Hey, this is Terry, your neighborhood friendly photographer who from this point onward will be working for The Tribe. By trade I am what many would call a freelancer, wandering around from organization to organization wherever my adequate skills as a photographer are needed. It was decided fairly recently that I would like to make a nest with The Tribe, having realized that it was an absolute joy to work with in my assignments with St. Andrews’ premier online magazine.I see myself above all as a recorder, a teller of tales that transpire, yet due to misfortune never find the pen to be written down, a mouth to tell the tale, or even a photo to leave a visual queue. Thus I find my camera to always be a tool that I can depend upon. After all, what tool in the world allows me to better frame the perfect moment, whether it be mundane or unique in its circumstance? The camera, at least in certain schools of thought of the 20th century was often lauded for its objectivity, its finality and, as Bazin once said, through film (and to a lesser extent the photograph) forcing the metaphorical toreador to die every afternoon (Death Every Afternoon). As a photographer however, the certain demand that photography is a tool for objectivity is a strange one, if not a hypocritical one to make: Is it not true that the very nature of the display of film and photography forces upon the audience a very specific and limited perception of the scene which the screen represents? Does not the photographer edit photos to enhance the sense of realism at the moment in which the lens clicked? Even if the hand is subtle in such changes, isn’t it too to a degree an act of manipulation? Has not every photographer thrown away thousands of photographs that he or she has perceived to be sub par, shelving these pictures in his/her hard drive, if not outright deleting them? Isn’t the very art of telling stories subjective? Is photography, writing or any act of forming a narrative constituted of men and women demanding that their realities are the ones filled with most clarity and holding the most significance? On that confusing note I think it may be for the best to rest my case regarding my simple (and probably quite flawed) perception of photography. Perhaps I can conclude, as a certain costumed hero once said, “great powers come great responsibilities.” Whether or not the reality that I present on The Tribe through my works are worth the audience's time to read, or whether my works are truly objective in their portrayal what I witness I shall leave entirely to my audience.On a side note, though my primary occupation on The Tribe is to contribute as a photographer, I am looking to expand upon my credentials as a writer as well. If things go well, it is to my hopes that readers of The Tribe will find my perspective of the world worthy of a good read. At the very least, this entry is my first step for this secondary goal as well, and would like to promise that I will say things with clarity (which admittedly I failed earlier in my self-introduction) and to be as honest with myself with both the pen and the lens. If any more needs to be said of me, I believe that too, will be shown in my works in the future.Until next time, I bid my readers good bye, probably for a little while! Terry Lee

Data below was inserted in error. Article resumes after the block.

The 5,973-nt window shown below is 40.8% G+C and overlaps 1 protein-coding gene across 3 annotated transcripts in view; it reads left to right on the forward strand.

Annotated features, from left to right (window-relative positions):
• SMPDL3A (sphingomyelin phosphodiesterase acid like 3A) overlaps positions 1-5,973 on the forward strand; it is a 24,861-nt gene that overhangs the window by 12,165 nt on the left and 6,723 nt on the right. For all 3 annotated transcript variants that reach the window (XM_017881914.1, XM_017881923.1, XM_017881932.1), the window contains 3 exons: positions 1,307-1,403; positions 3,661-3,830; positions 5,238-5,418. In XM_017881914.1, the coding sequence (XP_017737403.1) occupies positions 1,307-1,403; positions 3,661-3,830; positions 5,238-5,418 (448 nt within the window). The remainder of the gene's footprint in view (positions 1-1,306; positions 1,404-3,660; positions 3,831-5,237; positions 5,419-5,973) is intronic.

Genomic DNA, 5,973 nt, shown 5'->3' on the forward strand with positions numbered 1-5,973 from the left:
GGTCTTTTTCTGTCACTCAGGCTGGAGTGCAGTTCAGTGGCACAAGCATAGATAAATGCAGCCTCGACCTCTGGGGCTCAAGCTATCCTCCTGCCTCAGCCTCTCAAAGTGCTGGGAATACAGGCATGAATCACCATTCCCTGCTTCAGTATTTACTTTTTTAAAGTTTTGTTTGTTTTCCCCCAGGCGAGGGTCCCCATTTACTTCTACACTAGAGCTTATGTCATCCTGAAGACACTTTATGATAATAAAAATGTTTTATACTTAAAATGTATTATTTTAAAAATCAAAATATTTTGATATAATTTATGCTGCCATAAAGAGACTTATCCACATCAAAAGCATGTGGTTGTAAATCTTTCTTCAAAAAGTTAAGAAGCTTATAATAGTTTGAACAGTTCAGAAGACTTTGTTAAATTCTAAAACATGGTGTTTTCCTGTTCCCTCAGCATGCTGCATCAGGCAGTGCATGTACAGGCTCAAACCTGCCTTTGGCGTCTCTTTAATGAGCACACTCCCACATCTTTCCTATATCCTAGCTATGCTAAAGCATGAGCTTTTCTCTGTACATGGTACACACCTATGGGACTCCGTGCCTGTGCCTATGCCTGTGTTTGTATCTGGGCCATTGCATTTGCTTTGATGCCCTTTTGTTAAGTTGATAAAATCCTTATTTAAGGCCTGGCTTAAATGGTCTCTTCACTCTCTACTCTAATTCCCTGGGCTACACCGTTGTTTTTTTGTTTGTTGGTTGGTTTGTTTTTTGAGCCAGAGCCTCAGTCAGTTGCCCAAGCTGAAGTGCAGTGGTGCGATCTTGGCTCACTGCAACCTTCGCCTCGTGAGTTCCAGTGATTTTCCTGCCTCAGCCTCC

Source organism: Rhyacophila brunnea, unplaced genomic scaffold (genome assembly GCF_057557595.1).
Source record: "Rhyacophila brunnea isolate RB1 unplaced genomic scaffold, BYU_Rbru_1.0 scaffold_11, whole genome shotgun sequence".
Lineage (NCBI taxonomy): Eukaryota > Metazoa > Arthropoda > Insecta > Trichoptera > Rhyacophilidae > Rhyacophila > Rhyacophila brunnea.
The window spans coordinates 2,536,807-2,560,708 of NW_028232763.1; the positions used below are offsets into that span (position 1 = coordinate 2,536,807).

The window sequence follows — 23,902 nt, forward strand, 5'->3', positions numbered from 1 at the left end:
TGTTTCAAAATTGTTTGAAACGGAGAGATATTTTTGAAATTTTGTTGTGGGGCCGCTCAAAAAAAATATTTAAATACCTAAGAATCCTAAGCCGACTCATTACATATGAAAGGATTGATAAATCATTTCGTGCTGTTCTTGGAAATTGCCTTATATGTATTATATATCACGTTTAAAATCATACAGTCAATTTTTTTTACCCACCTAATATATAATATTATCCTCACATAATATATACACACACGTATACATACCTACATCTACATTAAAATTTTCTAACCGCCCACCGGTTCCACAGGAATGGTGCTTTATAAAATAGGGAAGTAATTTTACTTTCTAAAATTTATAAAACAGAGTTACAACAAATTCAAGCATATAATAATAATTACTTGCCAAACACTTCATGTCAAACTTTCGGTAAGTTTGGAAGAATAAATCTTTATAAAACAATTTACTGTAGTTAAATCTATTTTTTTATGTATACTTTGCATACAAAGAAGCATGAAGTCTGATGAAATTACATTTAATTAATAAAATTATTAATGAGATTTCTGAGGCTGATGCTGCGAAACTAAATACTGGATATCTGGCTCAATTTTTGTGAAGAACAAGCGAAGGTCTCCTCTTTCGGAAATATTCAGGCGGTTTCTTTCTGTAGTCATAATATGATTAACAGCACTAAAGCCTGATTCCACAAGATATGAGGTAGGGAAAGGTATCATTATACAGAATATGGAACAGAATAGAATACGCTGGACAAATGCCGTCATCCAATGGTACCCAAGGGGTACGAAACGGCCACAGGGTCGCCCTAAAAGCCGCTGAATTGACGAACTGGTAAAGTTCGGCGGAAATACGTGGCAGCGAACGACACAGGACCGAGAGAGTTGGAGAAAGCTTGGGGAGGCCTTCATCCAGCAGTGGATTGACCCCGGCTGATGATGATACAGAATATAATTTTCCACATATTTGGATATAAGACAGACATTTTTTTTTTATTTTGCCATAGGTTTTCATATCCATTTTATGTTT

Izzy Hoskins shares